The objectives of this four-arm dose-escalation study were to assess the safety, tolerability, pharmacokinetics (PK), and maximum tolerated dose (MTD) of selumetinib in combination with selected anticancer therapies (docetaxel, dacarbazine, erlotinib, or temsirolimus) in patients with advanced solid tumors. An exploratory assessment of tumor response was also conducted. A single-institution assessment of patients with metastatic melanoma enrolled in this study has previously been reported . In consideration of the notable differences in safety and tolerability profiles when combining selumetinib with different classes of cancer therapeutics, we present here data from 60 patients who received selumetinib in combination with cytotoxic agents (docetaxel or dacarbazine). Results for those patients who received selumetinib in combination with other molecularly targeted therapies (erlotinib or temsirolimus) are presented by Infante et al. in a companion manuscript (in preparation).
This phase I, open-label, multicenter, dose-escalation study (NCT00600496) was conducted at four centers in the USA between December 2007 and August 2010 (data cut-off occurring 6 months after the last patient began treatment).
Patients with advanced solid tumors who would be candidates for docetaxel or dacarbazine treatment as a standard of care, or those who might have derived benefit from combination therapies with these agents, were eligible for the study. Other eligibility criteria included: age ≥18 years; measurable and/or non-measurable disease lacking curative options; World Health Organization (WHO) performance status 0 or 1; and calculated serum creatinine clearance >50 mL/min.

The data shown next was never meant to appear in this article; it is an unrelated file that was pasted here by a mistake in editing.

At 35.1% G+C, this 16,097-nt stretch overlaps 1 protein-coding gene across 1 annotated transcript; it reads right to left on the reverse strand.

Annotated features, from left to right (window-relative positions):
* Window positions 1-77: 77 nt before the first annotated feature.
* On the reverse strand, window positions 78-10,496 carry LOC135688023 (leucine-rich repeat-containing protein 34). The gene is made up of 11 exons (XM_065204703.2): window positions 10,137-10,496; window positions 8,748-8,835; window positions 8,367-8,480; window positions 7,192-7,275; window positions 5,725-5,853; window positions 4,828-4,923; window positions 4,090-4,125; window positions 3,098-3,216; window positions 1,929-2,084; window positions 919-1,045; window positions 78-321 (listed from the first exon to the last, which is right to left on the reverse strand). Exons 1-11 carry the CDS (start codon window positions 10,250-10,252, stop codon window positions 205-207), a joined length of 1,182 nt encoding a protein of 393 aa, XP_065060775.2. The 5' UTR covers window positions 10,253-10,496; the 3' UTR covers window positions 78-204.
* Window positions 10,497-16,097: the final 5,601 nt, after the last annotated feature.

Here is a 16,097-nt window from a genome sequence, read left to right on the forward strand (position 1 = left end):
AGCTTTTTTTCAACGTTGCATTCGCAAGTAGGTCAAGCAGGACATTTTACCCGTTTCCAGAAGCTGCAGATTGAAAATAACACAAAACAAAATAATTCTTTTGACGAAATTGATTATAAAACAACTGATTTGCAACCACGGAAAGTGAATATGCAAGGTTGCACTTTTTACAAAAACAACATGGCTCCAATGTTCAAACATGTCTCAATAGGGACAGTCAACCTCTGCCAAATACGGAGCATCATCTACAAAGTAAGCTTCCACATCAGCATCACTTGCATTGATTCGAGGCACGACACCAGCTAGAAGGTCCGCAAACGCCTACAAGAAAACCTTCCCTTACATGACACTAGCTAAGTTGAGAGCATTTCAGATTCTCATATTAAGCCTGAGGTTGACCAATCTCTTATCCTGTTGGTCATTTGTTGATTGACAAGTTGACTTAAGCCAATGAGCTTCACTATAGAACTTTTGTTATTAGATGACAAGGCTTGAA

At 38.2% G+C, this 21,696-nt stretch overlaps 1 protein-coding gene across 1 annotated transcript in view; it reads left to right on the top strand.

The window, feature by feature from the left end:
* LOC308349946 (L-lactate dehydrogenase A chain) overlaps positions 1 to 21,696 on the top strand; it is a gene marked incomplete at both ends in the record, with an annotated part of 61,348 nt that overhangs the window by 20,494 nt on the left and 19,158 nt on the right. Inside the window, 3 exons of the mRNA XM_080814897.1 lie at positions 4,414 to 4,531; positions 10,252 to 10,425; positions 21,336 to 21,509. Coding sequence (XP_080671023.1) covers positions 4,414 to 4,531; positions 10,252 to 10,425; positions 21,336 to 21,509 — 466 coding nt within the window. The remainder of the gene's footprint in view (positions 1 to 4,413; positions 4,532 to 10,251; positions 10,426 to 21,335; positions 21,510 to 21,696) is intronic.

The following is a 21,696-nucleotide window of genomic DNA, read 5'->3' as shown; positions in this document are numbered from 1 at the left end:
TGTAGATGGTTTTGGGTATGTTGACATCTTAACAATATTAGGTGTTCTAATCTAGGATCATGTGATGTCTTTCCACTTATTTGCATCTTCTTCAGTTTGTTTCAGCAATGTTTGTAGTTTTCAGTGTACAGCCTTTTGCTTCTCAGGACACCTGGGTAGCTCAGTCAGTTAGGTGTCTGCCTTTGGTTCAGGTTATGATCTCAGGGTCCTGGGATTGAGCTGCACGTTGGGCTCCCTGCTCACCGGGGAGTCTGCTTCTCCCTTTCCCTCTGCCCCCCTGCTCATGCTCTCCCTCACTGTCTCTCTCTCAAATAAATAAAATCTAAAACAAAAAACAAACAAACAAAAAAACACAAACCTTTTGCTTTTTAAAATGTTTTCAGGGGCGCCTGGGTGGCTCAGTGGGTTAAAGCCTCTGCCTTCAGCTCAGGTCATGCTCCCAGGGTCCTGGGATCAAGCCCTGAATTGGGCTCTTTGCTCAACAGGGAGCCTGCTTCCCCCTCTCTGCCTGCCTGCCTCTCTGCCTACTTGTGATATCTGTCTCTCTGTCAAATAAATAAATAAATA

Patients meeting any of the following criteria were excluded from the study: prior treatment with a MEK inhibitor; received an investigational drug within 30 days of entering the study, and/or had not recovered to < grade 1 toxicity; received radiotherapy or standard chemotherapy within 21 days of study entry; use of strong cytochrome (CYP)1A2 or 3A4 inducers and/or inhibitors; brain metastases or spinal cord compression unless treated and stable (>1 month) and off steroids; having factors that increased the risk of QT prolongation or arrhythmic events or QTc interval of >450 ms for males or >470 ms for females; or inadequate bone marrow, hepatic, cardiac, or renal function.
All patients provided written informed consent and the study was conducted in accordance with Good Clinical Practice guidelines and the Declaration of Helsinki. The protocol was approved by the institutional review board at each study site (Additional file 1: Table S1).
Study design and dosing
For each treatment arm, the study was conducted in two parts: part A (dose escalation) enrolled cohorts of three to six evaluable patients and assessed the safety, tolerability, PK, and MTD of selumetinib in combination with either docetaxel or dacarbazine; part B (dose expansion) further evaluated the safety, tolerability, and PK in a minimum of 12 additional patients at the MTDs for combination treatments determined in part A. The study safety review committee (SRC), comprising representatives from the study sponsor and at least one investigator, assessed the available safety and PK data. Dose-limiting toxicities (DLTs) in the study were defined as those related to treatment and occurring within the first 28 days of therapy. Hematologic DLTs were defined as afebrile grade 4 neutropenia for >5 days, grade 4 neutropenia associated with fever, or grade 4 thrombocytopenia. Non-hematological DLTs were defined as any ≥ grade 3 adverse event (AE) for >7 days that could not be controlled to grade ≤2 with appropriate treatment.